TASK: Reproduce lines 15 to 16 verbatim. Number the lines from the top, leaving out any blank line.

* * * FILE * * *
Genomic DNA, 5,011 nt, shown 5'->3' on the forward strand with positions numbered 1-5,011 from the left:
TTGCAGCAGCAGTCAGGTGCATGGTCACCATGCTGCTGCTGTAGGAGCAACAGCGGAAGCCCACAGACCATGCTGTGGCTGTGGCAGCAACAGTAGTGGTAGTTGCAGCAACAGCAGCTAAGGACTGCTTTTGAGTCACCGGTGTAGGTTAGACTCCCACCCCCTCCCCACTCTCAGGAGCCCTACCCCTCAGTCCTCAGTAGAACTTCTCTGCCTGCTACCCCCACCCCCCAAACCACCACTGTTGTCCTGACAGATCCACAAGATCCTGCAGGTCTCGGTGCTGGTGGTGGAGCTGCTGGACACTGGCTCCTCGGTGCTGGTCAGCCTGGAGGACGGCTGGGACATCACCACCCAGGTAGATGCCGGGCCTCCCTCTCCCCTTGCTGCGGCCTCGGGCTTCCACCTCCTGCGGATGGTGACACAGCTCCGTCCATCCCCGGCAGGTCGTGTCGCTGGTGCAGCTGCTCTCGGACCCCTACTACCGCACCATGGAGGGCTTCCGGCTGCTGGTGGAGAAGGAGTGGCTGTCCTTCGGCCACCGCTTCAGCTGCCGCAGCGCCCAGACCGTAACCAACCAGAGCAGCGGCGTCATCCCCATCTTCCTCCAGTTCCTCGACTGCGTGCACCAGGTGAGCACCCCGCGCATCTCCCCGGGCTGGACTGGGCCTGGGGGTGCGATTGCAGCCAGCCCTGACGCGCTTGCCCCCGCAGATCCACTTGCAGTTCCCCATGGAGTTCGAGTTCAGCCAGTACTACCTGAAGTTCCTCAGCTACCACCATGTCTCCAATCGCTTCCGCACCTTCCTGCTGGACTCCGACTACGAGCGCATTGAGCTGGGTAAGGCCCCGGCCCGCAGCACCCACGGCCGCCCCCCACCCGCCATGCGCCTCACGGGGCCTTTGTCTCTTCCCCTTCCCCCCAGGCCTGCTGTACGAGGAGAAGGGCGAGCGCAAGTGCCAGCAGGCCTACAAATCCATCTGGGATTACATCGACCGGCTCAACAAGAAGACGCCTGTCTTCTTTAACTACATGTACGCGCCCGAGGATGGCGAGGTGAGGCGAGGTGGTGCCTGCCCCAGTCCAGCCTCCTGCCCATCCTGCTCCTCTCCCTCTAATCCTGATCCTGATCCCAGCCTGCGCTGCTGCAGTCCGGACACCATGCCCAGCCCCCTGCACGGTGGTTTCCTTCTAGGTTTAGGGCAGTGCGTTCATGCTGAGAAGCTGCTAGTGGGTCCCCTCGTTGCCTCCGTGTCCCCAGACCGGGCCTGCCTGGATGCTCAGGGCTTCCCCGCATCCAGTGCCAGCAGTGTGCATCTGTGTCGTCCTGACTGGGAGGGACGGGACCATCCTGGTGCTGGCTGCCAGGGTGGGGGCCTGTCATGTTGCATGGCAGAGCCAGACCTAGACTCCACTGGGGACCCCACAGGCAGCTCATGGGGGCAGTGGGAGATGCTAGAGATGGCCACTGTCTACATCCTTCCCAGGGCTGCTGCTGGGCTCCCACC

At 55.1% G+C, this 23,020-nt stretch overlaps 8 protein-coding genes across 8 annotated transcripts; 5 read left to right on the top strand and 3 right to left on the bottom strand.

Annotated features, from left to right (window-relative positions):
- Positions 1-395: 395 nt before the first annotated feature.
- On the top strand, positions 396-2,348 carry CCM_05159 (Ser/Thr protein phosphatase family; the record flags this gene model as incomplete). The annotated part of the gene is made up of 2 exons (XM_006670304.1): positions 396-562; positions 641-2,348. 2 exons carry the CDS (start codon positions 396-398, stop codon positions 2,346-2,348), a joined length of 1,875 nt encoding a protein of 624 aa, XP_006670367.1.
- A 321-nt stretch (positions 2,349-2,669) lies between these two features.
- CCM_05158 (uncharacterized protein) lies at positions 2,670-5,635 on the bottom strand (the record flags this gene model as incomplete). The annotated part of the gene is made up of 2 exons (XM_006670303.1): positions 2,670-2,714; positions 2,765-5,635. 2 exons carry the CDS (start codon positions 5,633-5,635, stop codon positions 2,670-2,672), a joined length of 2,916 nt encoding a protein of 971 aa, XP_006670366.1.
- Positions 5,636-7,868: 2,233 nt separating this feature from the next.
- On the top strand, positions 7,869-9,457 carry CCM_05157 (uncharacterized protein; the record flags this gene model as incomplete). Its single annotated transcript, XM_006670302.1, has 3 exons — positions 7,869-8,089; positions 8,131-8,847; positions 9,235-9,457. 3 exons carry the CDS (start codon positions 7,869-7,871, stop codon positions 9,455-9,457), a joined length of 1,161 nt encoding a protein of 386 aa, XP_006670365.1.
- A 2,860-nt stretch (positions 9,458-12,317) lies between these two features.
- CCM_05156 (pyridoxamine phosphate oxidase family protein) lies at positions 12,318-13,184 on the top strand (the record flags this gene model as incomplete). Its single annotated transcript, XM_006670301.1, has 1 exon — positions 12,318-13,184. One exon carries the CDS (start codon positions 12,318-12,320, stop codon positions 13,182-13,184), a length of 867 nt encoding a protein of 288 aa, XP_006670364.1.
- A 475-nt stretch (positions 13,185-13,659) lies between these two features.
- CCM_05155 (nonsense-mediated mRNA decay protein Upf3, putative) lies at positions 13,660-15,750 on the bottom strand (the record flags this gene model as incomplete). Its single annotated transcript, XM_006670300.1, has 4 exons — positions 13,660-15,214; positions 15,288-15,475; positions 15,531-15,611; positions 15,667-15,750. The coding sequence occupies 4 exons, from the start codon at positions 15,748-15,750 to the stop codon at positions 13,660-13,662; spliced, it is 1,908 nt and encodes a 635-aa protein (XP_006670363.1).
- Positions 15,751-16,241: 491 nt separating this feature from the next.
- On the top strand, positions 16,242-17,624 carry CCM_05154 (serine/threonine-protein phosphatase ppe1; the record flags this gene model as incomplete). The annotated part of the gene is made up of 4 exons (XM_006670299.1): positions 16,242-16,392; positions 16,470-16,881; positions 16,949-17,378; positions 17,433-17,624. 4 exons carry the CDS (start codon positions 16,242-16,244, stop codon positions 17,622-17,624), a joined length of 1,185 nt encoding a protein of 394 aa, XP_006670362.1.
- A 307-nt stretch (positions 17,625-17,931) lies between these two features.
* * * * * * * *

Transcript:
- Positions 15,751-16,241: 491 nt separating this feature from the next.
- On the top strand, positions 16,242-17,624 carry CCM_05154 (serine/threonine-protein phosphatase ppe1; the record flags this gene model as incomplete). The annotated part of the gene is made up of 4 exons (XM_006670299.1): positions 16,242-16,392; positions 16,470-16,881; positions 16,949-17,378; positions 17,433-17,624. 4 exons carry the CDS (start codon positions 16,242-16,244, stop codon positions 17,622-17,624), a joined length of 1,185 nt encoding a protein of 394 aa, XP_006670362.1.